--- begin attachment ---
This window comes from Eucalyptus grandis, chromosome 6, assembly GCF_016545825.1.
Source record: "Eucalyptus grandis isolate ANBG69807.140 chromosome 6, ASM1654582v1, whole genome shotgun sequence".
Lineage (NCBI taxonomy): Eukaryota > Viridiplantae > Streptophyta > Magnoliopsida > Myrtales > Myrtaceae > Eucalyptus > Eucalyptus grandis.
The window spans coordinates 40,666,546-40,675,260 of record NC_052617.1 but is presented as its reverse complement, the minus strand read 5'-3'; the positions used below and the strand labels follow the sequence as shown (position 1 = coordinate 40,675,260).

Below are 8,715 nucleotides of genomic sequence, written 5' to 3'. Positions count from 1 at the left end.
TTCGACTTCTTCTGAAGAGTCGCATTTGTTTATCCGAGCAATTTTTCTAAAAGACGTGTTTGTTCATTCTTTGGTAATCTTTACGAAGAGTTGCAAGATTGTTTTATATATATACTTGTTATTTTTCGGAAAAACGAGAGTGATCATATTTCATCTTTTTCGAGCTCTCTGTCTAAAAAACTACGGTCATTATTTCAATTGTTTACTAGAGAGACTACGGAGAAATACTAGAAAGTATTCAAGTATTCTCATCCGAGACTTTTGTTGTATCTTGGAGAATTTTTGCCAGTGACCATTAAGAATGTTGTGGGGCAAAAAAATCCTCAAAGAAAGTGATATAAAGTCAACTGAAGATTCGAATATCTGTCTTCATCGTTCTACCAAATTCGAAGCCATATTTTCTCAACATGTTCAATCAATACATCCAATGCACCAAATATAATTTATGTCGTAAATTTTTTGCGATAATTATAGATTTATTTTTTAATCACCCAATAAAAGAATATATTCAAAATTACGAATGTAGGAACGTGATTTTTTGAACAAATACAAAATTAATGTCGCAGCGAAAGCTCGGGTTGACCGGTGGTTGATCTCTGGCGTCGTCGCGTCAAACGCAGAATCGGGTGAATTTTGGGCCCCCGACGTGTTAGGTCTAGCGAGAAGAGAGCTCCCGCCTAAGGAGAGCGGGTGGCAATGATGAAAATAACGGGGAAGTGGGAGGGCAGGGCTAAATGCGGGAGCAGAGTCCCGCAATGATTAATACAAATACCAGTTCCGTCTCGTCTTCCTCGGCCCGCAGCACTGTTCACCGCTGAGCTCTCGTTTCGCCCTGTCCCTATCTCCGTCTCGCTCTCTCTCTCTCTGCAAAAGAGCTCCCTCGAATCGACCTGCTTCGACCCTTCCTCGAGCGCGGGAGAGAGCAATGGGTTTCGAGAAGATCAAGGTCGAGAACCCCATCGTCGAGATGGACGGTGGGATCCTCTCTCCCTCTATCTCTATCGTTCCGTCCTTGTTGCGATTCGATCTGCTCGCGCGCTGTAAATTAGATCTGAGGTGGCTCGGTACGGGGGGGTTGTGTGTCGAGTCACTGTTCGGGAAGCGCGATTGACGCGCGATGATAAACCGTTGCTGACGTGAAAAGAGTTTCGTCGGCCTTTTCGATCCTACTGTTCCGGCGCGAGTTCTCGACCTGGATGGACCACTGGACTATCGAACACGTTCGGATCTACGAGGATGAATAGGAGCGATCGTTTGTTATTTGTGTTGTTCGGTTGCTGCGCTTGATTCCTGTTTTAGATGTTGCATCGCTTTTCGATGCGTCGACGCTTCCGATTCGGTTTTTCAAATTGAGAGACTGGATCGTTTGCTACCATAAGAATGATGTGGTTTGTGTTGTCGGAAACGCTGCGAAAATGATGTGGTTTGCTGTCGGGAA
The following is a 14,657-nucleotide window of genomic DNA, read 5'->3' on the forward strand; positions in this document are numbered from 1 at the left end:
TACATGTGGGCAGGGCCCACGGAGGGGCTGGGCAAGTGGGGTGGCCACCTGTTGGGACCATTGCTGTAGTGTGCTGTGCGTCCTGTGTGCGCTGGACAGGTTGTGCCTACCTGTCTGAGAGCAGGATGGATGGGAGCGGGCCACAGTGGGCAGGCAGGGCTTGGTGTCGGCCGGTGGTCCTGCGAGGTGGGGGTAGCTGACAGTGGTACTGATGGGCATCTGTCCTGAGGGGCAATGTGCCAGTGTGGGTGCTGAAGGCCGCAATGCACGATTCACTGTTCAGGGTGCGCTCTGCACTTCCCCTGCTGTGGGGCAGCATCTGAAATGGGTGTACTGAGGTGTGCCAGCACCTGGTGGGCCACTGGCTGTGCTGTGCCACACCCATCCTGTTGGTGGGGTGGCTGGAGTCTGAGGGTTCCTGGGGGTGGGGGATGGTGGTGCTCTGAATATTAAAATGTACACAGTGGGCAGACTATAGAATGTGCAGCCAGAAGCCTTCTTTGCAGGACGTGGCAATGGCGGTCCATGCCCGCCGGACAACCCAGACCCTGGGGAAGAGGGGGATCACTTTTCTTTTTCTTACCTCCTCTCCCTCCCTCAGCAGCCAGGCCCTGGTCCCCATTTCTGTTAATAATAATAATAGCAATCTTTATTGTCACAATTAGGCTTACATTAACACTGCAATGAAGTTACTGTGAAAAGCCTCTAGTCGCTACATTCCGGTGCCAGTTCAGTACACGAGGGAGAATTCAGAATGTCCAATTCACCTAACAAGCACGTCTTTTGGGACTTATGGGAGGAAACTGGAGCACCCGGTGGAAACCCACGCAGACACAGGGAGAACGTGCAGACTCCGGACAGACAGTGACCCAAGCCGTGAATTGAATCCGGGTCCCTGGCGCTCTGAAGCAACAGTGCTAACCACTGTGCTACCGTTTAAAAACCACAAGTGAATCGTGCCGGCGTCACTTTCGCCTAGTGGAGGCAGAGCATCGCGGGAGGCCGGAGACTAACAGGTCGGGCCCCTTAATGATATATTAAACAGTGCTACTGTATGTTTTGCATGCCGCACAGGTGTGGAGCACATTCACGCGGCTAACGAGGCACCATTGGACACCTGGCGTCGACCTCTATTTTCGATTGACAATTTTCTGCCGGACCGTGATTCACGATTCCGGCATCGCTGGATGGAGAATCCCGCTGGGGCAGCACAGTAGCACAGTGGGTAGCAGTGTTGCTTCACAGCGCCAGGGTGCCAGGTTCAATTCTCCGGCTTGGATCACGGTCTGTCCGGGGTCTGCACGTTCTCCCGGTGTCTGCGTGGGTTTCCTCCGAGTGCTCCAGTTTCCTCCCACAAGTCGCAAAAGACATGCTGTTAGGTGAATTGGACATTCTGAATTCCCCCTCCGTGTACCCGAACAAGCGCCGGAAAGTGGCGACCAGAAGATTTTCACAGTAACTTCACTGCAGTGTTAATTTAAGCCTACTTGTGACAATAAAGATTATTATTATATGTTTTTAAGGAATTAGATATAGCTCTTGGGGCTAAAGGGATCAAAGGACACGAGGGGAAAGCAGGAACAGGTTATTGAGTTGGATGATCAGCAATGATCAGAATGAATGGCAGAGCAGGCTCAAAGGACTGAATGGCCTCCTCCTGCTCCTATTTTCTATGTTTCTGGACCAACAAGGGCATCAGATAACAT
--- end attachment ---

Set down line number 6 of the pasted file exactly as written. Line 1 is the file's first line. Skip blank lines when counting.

TTCGACTTCTTCTGAAGAGTCGCATTTGTTTATCCGAGCAATTTTTCTAAAAGACGTGTTTGTTCATTCTTTGGTAATCTTTACGAAGAGTTGCAAGATTGTTTTATATATATACTTGTTATTTTTCGGAAAAACGAGAGTGATCATATTTCATCTTTTTCGAGCTCTCTGTCTAAAAAACTACGGTCATTATTTCAATTGTTTACTAGAGAGACTACGGAGAAATACTAGAAAGTATTCAAGTATTCTCATCCGAGACTTTTGTTGTATCTTGGAGAATTTTTGCCAGTGACCATTAAGAATGTTGTGGGGCAAAAAAATCCTCAAAGAAAGTGATATAAAGTCAACTGAAGATTCGAATATCTGTCTTCATCGTTCTACCAAATTCGAAGCCATATTTTCTCAACATGTTCAATCAATACATCCAATGCACCAAATATAATTTATGTCGTAAATTTTTTGCGATAATTATAGATTTATTTTTTAATCACCCAATAAAAGAATATATTCAAAATTACGAATGTAGGAACGTGATTTTTTGAACAAATACAAAATTAATGTCGCAGCGAAAGCTCGGGTTGACCGGTGGTTGATCTCTGGCGTCGTCGCGTCAAACGCAGAATCGGGTGAATTTTGGGCCCCCGACGTGTTAGGTCTAGCGAGAAGAGAGCTCCCGCCTAAGGAGAGCGGGTGGCAATGATGAAAATAACGGGGAAGTGGGAGGGCAGGGCTAAATGCGGGAGCAGAGTCCCGCAATGATTAATACAAATACCAGTTCCGTCTCGTCTTCCTCGGCCCGCAGCACTGTTCACCGCTGAGCTCTCGTTTCGCCCTGTCCCTATCTCCGTCTCGCTCTCTCTCTCTCTGCAAAAGAGCTCCCTCGAATCGACCTGCTTCGACCCTTCCTCGAGCGCGGGAGAGAGCAATGGGTTTCGAGAAGATCAAGGTCGAGAACCCCATCGTCGAGATGGACGGTGGGATCCTCTCTCCCTCTATCTCTATCGTTCCGTCCTTGTTGCGATTCGATCTGCTCGCGCGCTGTAAATTAGATCTGAGGTGGCTCGGTACGGGGGGGTTGTGTGTCGAGTCACTGTTCGGGAAGCGCGATTGACGCGCGATGATAAACCGTTGCTGACGTGAAAAGAGTTTCGTCGGCCTTTTCGATCCTACTGTTCCGGCGCGAGTTCTCGACCTGGATGGACCACTGGACTATCGAACACGTTCGGATCTACGAGGATGAATAGGAGCGATCGTTTGTTATTTGTGTTGTTCGGTTGCTGCGCTTGATTCCTGTTTTAGATGTTGCATCGCTTTTCGATGCGTCGACGCTTCCGATTCGGTTTTTCAAATTGAGAGACTGGATCGTTTGCTACCATAAGAATGATGTGGTTTGTGTTGTCGGAAACGCTGCGAAAATGATGTGGTTTGCTGTCGGGAA